This apparatus is utilized in the following mantested is poured completely filled or gas therein.

into bottle I until the bottle is to neck I to displace any air Stopper I is inserted as before and the liquid caused to rise in measuring tube 5 by displacement by extension i. In this instance, no water or other fluid is added in order not to alter the electrical resistivity of the sample. It is unnecessary to measure the changes in volume directly in this modification, since the gas content of the liquid will be determined by the electrical measurements to be described'and, therefore, no specific volume of sample need be used. However, for purposes of comparison, the measuring tube in this modification may be calibrated to measure directly the change in vol- .ume while the change is also being measured indirectly by electrical means. and in such a case a sample of known initial volume is placed in the bottle.

With the sample of liquid in place in bottle I, and while under atmospheric pressure, a current of suitable amount, generally small, such as It ,milliamperes, is applied to the sample 9 and I2. Variable resistance It is utilized to regulate the amount of current applied, which will ice-determined to a great extent by the nature of the liquid to be tested. In the event the liquid is an electrolyte, the amount of current will preferably be quite small to avoid polarization, or alternating instead of direct current may be used. When the current has been applied, as described, the potential drop between electrodes I0 and II is read on mini-voltmeter I8.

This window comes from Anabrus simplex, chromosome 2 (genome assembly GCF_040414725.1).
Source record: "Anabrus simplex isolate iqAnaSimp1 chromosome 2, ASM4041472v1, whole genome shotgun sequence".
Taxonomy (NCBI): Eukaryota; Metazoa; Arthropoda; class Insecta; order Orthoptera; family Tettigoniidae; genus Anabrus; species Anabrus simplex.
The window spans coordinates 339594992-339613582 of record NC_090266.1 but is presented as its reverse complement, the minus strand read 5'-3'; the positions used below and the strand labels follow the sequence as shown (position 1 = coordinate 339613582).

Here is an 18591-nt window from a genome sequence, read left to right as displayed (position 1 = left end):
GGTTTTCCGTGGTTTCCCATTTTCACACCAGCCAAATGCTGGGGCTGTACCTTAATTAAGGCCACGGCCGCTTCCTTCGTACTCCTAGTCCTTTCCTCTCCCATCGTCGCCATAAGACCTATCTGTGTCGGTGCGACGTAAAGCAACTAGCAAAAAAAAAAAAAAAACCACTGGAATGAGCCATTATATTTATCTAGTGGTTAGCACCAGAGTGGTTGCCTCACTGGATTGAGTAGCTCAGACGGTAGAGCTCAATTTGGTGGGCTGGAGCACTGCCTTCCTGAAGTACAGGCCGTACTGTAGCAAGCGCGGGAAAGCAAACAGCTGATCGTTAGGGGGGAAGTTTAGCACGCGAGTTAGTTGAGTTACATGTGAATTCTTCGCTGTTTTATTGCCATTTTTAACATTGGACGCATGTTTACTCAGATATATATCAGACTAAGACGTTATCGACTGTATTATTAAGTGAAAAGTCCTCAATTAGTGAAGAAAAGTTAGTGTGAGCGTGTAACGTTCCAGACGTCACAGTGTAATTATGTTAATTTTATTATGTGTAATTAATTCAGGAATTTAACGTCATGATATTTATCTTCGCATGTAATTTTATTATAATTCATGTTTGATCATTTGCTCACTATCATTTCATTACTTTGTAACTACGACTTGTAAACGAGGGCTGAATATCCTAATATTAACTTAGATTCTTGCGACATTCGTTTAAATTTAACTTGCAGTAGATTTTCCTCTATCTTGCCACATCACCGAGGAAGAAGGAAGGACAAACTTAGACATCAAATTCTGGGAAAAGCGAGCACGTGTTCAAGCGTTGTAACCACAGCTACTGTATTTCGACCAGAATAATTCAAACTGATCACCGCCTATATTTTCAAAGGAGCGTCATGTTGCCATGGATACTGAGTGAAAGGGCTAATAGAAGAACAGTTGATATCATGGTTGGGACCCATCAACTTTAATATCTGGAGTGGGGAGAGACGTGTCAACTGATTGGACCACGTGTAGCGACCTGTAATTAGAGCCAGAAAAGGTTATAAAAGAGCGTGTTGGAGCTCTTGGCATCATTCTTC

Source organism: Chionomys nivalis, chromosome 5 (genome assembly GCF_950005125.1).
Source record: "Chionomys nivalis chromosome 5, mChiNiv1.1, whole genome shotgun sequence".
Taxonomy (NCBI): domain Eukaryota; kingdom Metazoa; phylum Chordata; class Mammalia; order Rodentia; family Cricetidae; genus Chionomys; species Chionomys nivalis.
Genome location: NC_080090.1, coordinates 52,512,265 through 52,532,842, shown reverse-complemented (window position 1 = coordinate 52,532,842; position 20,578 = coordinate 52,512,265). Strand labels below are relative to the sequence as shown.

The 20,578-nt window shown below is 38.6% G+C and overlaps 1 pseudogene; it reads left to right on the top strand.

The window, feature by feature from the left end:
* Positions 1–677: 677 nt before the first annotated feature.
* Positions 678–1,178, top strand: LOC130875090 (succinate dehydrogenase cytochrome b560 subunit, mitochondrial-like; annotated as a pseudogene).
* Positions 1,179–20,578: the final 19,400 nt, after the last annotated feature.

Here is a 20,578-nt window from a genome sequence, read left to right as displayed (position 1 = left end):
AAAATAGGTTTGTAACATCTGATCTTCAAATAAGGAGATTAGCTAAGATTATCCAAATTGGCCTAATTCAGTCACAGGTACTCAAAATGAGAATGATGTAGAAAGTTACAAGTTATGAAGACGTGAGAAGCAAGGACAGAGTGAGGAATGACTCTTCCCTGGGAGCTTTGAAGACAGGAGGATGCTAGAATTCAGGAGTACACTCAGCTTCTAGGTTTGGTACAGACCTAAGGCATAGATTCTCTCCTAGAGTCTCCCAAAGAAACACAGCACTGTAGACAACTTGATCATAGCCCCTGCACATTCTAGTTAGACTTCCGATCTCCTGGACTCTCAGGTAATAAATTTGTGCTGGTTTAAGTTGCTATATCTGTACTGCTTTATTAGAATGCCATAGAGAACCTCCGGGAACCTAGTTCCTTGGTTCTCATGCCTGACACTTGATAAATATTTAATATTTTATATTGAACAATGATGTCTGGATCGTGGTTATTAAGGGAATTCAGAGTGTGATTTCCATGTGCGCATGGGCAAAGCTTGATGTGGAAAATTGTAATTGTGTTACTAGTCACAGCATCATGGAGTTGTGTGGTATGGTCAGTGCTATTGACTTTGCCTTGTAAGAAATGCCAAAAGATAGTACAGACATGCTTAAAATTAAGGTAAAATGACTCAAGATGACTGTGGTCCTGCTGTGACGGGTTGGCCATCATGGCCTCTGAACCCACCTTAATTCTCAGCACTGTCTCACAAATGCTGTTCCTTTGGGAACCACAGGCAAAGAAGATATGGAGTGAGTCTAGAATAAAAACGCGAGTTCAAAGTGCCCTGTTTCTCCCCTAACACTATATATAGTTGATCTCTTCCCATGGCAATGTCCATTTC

Pipe 1 is now connected to the top of measur-. ing tube I and suction applied to the sample to reduce the pressure thereon to the desired degree of sub-atmospheric pressure. The pressure is noted and the same amount of current again applied to electrodes 9 and I2 and the resulting potential drop between electrodes It and II read.

Since changes in pressure will have no effect upon the resistivity of the sample unless gas is actually present in the liquid, the mere fact that the resistivity of the liquid changes upon The outermost electrodes change in pressure will limmediat'ely indicate the presence of gas in the liquid and will be sufficient for pufp'oseslotdetecting the presence of gas occluded in the liquids.

As-noted above, it' is found that the change in' resistancefof a-mixture of liquid and occluded gas'atrdiiferent-pressures is approximately directly proportional to the change inthe propor- -.tional volume'oji thegas in the mixture at the diligent pressures.

I orifthis relation, ,it is possible to setup a simple, equation for expressing the percentage of; in ,thefluid mixture in ternrsqg change resistance of the mixture at change in pres- "sure,-an'd by substituting the measured values of resistance of the fluid at the different measured pressures, the percentage by volume of gas 'in" the fluid may be readily calculated within a, reasonable'degree of accuracy.

. 'O'ne equation suitable for such calculations is as follows:

x 100 a nea.-

P1 and Pz=diflerent, absolute pressures at" which-the sample was tested, and

P2 is less than Pi R1=resistance (voltage) at Pi R2=resistance (voltage) at P2 Ve=volume of gas in the sample measured at P1, and 7 Vt=volume of the liquid in'the sample.

Since the relationship between potential drop and resistances is a direct one, volts may be substituted in place of ohms in the, above formula without altering the final proportion of volume of gas to volume of liquid in the fluid.